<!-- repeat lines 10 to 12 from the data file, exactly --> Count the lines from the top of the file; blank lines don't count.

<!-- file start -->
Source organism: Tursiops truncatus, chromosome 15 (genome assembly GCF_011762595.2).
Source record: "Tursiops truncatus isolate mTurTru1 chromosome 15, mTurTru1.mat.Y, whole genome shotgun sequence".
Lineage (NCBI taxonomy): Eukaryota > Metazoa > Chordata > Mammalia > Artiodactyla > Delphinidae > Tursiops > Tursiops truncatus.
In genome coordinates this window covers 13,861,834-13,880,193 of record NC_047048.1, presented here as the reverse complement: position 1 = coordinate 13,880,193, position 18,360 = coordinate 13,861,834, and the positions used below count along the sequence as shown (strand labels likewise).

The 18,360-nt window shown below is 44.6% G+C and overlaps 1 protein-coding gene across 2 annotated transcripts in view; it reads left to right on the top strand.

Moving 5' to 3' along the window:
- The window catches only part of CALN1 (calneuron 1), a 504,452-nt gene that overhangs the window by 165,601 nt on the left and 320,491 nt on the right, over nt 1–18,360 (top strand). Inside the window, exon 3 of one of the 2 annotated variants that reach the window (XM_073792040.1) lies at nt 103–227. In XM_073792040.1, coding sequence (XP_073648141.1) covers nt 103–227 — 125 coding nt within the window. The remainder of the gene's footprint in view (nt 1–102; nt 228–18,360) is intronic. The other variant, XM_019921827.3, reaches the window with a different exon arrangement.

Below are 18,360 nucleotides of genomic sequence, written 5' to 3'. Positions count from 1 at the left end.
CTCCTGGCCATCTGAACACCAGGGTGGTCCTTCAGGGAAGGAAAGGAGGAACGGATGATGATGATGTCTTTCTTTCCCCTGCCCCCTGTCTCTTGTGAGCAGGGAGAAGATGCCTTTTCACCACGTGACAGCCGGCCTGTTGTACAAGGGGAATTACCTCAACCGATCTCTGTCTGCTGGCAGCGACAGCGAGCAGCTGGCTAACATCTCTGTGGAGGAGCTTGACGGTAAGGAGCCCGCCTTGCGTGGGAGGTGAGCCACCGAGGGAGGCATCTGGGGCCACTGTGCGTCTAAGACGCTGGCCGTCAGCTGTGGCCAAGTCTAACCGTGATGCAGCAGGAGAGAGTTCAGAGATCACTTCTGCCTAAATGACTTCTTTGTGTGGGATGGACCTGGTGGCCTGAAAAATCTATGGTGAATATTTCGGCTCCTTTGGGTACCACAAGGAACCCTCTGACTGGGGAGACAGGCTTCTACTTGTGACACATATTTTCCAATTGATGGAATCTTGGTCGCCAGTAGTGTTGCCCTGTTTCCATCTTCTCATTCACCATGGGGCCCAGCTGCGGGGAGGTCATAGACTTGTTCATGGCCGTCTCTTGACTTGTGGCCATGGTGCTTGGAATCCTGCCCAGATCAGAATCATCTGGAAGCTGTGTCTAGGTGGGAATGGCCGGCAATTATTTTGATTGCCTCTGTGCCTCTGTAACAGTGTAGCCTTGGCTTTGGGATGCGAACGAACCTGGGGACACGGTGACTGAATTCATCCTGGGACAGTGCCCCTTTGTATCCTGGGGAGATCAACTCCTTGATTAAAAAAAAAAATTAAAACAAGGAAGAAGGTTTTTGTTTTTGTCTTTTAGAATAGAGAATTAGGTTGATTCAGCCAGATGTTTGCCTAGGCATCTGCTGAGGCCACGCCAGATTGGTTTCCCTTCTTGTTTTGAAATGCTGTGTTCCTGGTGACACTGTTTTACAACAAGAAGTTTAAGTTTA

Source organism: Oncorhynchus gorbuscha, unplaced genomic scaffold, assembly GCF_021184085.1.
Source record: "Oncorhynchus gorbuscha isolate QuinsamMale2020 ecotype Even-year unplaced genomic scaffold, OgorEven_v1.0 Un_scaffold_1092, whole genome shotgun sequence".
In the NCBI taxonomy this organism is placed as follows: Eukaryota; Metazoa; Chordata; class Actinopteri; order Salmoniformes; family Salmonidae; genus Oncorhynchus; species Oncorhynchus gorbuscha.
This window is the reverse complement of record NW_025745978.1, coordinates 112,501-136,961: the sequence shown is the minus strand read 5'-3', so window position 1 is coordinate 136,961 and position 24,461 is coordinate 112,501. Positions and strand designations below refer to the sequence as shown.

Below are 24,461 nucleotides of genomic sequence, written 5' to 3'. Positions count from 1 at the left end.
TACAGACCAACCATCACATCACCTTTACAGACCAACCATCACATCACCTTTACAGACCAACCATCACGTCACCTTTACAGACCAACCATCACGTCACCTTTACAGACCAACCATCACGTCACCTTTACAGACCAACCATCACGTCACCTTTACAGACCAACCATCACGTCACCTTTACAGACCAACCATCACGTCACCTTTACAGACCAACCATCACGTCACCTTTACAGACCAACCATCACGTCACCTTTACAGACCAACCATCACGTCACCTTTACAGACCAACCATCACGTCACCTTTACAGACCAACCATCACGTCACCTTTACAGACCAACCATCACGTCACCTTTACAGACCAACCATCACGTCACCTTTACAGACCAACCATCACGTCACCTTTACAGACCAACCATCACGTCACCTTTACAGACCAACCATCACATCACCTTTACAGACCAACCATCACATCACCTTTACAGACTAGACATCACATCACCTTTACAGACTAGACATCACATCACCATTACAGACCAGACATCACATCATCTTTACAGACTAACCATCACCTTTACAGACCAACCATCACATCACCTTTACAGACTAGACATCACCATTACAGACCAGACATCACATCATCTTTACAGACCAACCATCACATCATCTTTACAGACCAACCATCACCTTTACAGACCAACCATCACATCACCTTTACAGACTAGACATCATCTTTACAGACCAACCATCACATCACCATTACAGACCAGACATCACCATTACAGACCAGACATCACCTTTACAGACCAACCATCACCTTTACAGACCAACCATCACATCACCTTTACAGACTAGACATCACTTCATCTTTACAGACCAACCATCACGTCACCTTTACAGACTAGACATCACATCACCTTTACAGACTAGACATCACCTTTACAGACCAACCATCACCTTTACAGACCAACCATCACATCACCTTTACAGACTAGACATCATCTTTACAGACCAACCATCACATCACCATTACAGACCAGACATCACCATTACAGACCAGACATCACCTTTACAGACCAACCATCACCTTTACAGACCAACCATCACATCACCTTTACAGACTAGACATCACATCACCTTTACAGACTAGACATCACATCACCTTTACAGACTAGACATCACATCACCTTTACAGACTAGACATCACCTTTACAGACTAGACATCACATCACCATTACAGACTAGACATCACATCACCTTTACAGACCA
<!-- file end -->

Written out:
Source organism: Oncorhynchus gorbuscha, unplaced genomic scaffold, assembly GCF_021184085.1.
Source record: "Oncorhynchus gorbuscha isolate QuinsamMale2020 ecotype Even-year unplaced genomic scaffold, OgorEven_v1.0 Un_scaffold_1092, whole genome shotgun sequence".
In the NCBI taxonomy this organism is placed as follows: Eukaryota; Metazoa; Chordata; class Actinopteri; order Salmoniformes; family Salmonidae; genus Oncorhynchus; species Oncorhynchus gorbuscha.